SYDNEY — There’s another reported downing of U.S. property in China, but this time, no military hardware is involved.
Luo Yan, producer, co-writer and co-star of “Pavilion of Women,” alleges that Forbidden City, Beijing’s monopoly distrib, is siphoning B.O. receipts from “Pavilion,” Universal’s first co-production with China to another film, “Purple Day.”
She notes “Purple Day” is co-produced by Forbidden City and government-financed, and believes the motive of the distrib’s execs in inflating its gross is not personal gain but to enhance their prospects of “political promotion.”
Luo says several cinemas in Beijing, which are not state-owned, told her their grosses for “Pavilion of Women” are higher than Forbidden City reported. She then confronted the distrib with her charges, she says.
“They denied everything. I wanted to pull out all our prints (from Beijing), but they refused to hand them back,” the Boston U.-educated filmmaker tells Variety from her Beijing office.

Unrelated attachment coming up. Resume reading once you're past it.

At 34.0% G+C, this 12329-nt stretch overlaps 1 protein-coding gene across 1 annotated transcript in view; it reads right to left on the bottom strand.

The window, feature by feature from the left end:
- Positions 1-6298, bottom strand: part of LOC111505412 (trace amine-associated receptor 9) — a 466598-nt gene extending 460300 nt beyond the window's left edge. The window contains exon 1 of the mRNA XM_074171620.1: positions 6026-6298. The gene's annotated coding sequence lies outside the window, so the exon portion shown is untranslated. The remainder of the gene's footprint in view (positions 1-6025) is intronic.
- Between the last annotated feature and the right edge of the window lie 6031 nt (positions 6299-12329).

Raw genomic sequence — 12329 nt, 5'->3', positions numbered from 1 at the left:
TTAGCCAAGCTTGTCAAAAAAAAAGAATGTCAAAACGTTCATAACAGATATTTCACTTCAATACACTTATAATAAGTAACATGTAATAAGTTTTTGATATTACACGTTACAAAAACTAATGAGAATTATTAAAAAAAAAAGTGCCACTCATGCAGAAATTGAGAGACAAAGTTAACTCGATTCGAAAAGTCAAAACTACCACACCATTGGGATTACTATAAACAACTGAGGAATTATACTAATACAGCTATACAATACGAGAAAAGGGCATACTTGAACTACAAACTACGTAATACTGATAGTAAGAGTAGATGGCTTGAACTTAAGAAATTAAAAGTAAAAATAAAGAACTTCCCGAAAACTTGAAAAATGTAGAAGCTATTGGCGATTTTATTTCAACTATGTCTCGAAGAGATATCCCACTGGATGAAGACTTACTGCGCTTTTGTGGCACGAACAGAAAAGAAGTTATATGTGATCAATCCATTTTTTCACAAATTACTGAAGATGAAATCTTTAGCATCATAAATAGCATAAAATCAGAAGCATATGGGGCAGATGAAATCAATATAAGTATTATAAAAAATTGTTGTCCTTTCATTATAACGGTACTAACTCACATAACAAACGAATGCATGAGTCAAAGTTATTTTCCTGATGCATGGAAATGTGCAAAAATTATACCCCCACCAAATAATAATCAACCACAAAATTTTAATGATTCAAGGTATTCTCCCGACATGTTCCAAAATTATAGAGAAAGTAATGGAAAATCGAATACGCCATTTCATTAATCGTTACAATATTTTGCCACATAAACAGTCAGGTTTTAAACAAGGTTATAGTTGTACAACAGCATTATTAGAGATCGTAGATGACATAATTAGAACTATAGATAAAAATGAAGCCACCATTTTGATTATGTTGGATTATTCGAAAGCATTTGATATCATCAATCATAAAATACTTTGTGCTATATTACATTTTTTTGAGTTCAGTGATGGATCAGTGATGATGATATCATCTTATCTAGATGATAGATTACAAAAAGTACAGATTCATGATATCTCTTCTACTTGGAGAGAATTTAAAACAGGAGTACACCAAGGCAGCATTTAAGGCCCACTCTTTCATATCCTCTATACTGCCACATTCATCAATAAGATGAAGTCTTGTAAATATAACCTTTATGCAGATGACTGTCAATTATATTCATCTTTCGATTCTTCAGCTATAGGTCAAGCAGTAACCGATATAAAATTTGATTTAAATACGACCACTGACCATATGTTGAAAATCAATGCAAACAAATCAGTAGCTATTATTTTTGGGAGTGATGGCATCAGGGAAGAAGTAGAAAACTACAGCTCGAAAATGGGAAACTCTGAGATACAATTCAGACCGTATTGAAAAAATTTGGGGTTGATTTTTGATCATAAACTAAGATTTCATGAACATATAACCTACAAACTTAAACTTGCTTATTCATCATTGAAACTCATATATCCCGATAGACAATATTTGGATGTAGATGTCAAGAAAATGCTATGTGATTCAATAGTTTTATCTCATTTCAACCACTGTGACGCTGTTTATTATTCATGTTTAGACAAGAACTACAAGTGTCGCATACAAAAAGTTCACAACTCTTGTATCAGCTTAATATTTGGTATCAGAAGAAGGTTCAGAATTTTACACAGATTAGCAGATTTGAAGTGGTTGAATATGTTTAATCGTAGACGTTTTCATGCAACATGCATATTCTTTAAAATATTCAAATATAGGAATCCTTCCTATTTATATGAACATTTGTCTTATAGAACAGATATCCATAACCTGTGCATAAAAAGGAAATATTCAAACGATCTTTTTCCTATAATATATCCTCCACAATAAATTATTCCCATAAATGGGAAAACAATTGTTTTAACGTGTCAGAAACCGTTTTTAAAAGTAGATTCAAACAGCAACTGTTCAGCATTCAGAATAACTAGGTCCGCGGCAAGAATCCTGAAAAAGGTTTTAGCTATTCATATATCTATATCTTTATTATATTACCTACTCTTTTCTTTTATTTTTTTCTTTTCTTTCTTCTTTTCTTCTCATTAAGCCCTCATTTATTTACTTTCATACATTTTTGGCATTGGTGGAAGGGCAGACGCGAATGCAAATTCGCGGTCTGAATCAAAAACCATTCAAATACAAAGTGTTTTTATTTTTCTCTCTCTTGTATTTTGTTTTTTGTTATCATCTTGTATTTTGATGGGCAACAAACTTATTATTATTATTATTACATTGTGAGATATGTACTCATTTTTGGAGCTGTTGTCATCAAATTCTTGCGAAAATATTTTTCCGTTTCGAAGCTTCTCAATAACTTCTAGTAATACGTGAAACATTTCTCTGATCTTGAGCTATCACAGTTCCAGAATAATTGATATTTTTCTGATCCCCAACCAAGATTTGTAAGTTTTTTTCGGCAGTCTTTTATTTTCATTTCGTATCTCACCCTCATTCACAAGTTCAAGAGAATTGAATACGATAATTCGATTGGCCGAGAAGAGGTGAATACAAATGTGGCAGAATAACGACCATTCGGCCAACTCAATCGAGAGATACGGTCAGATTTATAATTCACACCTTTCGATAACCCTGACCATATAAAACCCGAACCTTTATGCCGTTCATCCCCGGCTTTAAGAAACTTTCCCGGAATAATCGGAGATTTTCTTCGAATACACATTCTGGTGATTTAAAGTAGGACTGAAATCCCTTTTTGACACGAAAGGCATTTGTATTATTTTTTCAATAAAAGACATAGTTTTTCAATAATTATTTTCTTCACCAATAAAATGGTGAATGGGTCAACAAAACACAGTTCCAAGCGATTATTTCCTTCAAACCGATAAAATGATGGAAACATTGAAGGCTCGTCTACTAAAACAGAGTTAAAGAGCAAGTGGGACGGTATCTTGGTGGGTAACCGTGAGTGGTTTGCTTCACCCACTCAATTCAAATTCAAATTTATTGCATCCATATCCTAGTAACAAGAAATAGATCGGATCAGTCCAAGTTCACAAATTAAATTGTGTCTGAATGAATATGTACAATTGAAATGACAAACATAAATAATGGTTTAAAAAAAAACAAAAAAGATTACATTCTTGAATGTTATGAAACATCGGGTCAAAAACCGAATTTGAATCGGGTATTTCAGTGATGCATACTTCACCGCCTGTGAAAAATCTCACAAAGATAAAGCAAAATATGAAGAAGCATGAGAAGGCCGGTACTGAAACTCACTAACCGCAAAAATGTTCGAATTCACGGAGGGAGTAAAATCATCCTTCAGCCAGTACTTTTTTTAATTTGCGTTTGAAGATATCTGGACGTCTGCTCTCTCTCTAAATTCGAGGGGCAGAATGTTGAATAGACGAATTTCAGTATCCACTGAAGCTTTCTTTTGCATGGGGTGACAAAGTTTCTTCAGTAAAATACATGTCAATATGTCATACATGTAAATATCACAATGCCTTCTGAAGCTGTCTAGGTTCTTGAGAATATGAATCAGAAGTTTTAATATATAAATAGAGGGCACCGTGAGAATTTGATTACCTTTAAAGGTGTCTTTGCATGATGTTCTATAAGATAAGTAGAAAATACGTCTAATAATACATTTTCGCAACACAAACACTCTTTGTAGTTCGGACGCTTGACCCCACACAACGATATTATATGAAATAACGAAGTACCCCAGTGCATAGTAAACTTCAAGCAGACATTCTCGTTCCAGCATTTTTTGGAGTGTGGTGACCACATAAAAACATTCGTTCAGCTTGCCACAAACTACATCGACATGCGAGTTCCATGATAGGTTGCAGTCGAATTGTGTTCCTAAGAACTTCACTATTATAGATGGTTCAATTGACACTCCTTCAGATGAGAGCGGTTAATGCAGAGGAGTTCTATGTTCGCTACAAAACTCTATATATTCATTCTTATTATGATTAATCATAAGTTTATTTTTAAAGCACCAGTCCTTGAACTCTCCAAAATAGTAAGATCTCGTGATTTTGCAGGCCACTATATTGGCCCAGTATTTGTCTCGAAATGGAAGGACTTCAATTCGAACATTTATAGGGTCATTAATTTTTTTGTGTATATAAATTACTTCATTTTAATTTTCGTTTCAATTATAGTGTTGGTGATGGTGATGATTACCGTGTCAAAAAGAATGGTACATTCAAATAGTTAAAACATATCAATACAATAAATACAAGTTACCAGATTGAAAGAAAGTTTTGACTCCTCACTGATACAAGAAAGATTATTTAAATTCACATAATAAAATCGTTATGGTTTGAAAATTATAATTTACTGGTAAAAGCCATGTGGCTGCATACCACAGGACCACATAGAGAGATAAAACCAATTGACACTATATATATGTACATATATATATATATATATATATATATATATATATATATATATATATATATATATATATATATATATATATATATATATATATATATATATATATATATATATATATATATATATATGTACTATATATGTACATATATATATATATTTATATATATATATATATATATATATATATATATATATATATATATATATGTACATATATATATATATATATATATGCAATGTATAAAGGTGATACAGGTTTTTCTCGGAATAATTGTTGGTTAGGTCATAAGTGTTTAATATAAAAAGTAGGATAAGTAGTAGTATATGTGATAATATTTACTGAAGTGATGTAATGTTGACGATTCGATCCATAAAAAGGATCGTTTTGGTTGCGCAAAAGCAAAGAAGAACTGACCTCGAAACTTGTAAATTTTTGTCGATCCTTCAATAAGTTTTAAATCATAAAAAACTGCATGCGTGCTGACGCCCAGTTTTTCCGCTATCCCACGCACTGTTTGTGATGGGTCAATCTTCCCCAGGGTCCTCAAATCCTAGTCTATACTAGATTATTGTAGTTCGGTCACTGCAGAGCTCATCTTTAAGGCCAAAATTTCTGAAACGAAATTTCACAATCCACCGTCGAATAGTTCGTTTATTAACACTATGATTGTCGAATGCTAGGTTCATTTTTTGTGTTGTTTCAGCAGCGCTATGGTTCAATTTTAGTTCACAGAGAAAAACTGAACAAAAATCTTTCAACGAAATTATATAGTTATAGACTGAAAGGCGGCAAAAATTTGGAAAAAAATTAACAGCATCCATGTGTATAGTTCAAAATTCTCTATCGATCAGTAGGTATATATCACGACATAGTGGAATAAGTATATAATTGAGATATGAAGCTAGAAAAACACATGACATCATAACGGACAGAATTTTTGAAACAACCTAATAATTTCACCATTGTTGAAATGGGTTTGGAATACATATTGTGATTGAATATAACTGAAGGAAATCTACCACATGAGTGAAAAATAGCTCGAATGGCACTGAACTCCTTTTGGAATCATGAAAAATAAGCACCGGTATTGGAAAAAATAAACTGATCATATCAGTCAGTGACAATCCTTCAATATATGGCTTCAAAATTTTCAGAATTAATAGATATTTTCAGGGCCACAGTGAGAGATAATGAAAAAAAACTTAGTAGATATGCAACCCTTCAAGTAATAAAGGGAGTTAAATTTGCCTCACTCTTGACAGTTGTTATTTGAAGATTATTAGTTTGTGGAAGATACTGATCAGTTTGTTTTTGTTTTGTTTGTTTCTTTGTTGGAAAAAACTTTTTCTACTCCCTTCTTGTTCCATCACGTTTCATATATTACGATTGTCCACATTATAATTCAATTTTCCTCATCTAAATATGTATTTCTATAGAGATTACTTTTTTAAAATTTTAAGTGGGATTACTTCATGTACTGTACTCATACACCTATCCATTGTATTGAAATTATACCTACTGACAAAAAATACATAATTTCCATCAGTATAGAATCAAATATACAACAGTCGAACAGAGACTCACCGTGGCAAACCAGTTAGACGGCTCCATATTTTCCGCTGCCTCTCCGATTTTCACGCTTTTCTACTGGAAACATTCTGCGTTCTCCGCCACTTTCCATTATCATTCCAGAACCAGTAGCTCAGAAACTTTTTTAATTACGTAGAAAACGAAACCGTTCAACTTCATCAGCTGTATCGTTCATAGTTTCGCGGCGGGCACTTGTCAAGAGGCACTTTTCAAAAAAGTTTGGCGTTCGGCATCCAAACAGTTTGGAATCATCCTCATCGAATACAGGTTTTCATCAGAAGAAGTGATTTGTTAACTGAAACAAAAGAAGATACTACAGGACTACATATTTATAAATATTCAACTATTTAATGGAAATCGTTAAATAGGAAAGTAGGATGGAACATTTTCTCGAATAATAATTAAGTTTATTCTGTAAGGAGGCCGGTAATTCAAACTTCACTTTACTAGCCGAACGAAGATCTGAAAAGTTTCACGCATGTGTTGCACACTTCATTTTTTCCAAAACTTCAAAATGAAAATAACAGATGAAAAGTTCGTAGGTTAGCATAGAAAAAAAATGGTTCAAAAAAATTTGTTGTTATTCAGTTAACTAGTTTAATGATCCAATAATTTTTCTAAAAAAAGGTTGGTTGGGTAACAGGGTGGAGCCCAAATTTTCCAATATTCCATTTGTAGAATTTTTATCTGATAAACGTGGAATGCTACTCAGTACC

She says she was told by exhibs in Shanghai that local distrib Shanghai Paradise had transferred some receipts from her film to “Purple Day,” but not to the same degree as in Beijing.
Luo has taken her case to the China Film Import & Export agency and the Ministry of Radio, Film and Television, and says officials promised to investigate.
Despite the flap, the period romantic drama, which stars Luo as a rich wife who arranges for a much younger woman to be her husband’s concubine, grossed 6 million yuan ($723,000) from 240 screens in 10 cities over 17 days after its April 20 launch in China.
Co-starring Willem Dafoe and Yi Ding, pic will gradually expand to at least 888 screens in China. Luo projects the gross at the end of its three-month run will hit about $2.2 million.
That would compare favorably with such recent U.S. releases as “Vertical Limit” ($1.6 million), “Charlie’s Angels” ($1.8 million) and “The 6th Day” ($1.1 million).